Early-day California oil field history tells that when drillers reached the approximate depth of an oil or gas formation, they cleared the hole of tools and cables. Next, they lowered a package of nitroglycrerin to the bottom on a twine. Last, they dropped a heavy object down the hole and ran for cover. This impact set off the explosives and, it was hoped, fractured the formation and allowed for the product to seep into the hole for recovery. The heavy object was called a "go-devil." In Texas oil field history, the same heavy object was referred to as a "torpedo."
The only other go-devils I have seen are homemade crop cultivators resembling a sled with heavy wooden runners. I have found one manufactured go-devil. Made by the P&O Plow Co., it was called a no. 18 lister cultivator. Old-time farmers tell me local blacksmiths often made the complex parts, and the builder furnished the rest, constructing the device himself. I would guess this is true, as I have seen very few go-devils of similar construction. Most units have been patched, mutated, wired together, added to, spliced, repaired and changed so many times they barely resemble the original model.
The sled runners measured 2 inches by 8 inches by 60 inches, and stood on edge some 8 inches apart. Most builders attached strap iron or buggy tires to the bottom edge for wear prevention. Angle iron cross-pieces kept the runners in stable position. Heavy knives some 3 feet long and 4 inches wide were attached to each outer side of the runners at a 45-degree angle in a swept-back position.
A 1-square-inch tool bar was bolted to the rear of the runners for attaching plow points, sweeps or gang-type discs. A frame above held the operator's seat, a lever for lifting the plows and a place where the operator could brace his feet. To lift the plows when making a turn at the end of a row, pull the lever back; to lower the plows into the soil, push the lever forward.
The growing crop slid between the runners and under the operator's position. Small fenders on each side leveled the lister ridge tops so that the big knives on each side traveled smoothly beneath the lister ridges slicing the weed roots. The plows at the rear killed weeds close to the crop, and the disc gangs pushed loose dirt in against the plants, helping stabilize the roots and protect against moisture loss.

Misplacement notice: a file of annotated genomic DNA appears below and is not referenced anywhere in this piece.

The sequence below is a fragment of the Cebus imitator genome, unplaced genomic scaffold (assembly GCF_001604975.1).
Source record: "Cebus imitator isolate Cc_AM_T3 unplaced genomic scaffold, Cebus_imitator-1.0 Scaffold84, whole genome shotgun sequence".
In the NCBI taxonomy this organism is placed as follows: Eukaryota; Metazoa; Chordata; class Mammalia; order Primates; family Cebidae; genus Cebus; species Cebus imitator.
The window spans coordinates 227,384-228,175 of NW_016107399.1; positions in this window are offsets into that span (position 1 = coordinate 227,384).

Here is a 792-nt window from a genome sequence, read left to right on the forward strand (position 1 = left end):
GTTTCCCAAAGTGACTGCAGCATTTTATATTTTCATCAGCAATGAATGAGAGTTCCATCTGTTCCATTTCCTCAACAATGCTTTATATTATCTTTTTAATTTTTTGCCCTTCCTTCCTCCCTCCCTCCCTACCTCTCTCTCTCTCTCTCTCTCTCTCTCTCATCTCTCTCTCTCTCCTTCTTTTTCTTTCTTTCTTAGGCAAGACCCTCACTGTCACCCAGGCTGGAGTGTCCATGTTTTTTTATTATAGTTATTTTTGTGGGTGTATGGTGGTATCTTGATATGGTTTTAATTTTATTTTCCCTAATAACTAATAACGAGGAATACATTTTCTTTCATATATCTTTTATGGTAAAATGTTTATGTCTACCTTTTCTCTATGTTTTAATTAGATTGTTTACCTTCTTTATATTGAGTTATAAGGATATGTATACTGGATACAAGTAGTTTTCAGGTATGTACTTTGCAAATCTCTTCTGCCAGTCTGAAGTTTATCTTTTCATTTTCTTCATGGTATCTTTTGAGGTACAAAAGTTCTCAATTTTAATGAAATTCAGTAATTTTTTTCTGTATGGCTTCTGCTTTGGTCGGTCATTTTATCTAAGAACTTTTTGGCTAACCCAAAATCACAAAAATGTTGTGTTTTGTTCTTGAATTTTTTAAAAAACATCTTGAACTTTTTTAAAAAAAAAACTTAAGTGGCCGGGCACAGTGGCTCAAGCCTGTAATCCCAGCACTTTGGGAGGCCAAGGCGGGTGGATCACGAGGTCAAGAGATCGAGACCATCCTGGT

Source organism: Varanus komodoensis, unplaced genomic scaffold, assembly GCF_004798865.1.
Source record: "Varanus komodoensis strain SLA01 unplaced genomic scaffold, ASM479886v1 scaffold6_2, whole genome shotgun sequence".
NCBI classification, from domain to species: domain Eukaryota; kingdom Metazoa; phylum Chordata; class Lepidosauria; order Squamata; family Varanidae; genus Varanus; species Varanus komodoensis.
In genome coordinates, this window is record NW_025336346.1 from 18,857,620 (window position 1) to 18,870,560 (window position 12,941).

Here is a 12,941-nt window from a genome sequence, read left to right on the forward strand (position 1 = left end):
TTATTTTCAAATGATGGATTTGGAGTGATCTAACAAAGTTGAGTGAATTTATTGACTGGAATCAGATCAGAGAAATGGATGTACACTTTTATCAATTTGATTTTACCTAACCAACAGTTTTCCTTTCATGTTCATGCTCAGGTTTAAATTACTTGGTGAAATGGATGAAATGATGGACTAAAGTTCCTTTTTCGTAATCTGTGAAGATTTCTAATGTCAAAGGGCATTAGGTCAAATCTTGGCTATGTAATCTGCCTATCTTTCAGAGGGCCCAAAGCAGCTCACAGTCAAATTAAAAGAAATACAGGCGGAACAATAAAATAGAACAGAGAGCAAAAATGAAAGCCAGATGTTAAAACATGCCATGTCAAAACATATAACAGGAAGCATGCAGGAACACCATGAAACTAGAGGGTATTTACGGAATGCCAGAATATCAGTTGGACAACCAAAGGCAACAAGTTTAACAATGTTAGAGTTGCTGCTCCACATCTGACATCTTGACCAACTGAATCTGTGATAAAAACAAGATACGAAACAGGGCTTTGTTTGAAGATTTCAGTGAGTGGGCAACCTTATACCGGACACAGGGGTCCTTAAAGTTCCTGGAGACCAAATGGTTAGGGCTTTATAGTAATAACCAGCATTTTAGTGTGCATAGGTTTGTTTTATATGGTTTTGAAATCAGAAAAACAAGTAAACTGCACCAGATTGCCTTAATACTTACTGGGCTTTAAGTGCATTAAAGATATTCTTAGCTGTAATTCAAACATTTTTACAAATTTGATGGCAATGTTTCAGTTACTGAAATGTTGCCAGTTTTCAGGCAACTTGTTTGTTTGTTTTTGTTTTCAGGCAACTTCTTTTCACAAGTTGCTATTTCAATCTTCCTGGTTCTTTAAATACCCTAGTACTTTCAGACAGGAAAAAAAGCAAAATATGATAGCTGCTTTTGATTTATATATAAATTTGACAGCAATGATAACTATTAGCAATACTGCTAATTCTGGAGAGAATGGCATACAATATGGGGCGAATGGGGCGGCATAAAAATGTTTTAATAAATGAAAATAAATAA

Since the sled runners followed the lister furrow continuously, and most teams of horses or mules learned the routine quickly, there was little for the operator to do except pull or push the handle at the ends of rows. As a result, this was usually the first job most farm youngsters learned. It was dirty and hot work, but a lot easier than chopping weeds with a garden hoe.
Wise old teams knew to walk the ridges, turn slowly at the end and pick another row to plow. Most operators kept 4-foot-long sticks in hand in case goat-head vines caught on the big knives. He just jabbed the stick into the dirt ahead of the knife and the wheels would ride to the end and drop off. If the land turned sandy, he merely adjusted the hanging fender to hold back the loose dirt. Why this device was called a go-devil, however, remains a mystery.
- Delbert Trew is a freelance writer, retired rancher and supervisor of the Devil's Rope Museum in McLean, Texas. Contact him at Trew Ranch, Box A, Alanreed, TX 79002; (806) 779-3164; e-mail: email@example.com